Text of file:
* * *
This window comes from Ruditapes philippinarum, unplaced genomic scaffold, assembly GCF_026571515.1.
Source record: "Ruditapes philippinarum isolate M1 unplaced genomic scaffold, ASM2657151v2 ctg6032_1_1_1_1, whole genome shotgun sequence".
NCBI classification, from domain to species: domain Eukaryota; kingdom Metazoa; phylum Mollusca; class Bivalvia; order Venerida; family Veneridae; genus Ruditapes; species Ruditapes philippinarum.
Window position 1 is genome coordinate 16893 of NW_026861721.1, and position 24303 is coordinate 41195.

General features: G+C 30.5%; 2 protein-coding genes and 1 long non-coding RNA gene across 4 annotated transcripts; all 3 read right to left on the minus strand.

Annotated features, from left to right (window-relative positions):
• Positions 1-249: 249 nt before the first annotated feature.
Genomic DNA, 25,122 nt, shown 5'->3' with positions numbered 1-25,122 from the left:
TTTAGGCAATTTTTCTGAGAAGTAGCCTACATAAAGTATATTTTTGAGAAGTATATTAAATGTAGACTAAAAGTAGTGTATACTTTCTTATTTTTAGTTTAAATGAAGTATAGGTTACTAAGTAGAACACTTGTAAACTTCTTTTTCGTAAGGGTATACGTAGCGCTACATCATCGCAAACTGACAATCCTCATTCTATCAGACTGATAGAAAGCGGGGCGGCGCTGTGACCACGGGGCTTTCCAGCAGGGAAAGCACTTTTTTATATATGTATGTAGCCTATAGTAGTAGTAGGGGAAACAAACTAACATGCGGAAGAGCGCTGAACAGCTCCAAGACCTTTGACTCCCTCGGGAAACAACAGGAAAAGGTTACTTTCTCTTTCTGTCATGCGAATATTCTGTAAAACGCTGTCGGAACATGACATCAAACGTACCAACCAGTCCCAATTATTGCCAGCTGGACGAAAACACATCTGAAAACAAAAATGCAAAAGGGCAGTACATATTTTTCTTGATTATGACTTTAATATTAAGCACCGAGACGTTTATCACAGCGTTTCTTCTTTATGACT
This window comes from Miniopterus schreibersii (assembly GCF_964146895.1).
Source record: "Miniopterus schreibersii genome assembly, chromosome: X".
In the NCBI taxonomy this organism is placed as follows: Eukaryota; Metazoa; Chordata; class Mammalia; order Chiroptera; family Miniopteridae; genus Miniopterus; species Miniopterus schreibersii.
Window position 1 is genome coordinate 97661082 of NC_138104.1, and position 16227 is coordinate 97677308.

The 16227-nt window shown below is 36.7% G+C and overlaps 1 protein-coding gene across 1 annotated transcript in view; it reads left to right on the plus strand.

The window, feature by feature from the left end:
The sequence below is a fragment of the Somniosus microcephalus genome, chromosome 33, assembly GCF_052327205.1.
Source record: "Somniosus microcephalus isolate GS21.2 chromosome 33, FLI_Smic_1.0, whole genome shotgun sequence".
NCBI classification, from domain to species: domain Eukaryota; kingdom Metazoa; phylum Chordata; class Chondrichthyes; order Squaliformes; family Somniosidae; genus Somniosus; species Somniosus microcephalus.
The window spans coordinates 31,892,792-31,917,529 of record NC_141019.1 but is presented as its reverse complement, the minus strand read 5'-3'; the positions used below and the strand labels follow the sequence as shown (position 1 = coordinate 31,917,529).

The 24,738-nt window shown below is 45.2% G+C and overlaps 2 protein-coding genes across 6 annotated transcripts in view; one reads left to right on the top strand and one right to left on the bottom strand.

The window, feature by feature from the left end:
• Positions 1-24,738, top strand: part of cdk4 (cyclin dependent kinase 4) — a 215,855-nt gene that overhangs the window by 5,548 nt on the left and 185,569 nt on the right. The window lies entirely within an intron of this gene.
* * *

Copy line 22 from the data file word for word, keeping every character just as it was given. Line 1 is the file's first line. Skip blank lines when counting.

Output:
• Positions 1-24,738, top strand: part of cdk4 (cyclin dependent kinase 4) — a 215,855-nt gene that overhangs the window by 5,548 nt on the left and 185,569 nt on the right. The window lies entirely within an intron of this gene.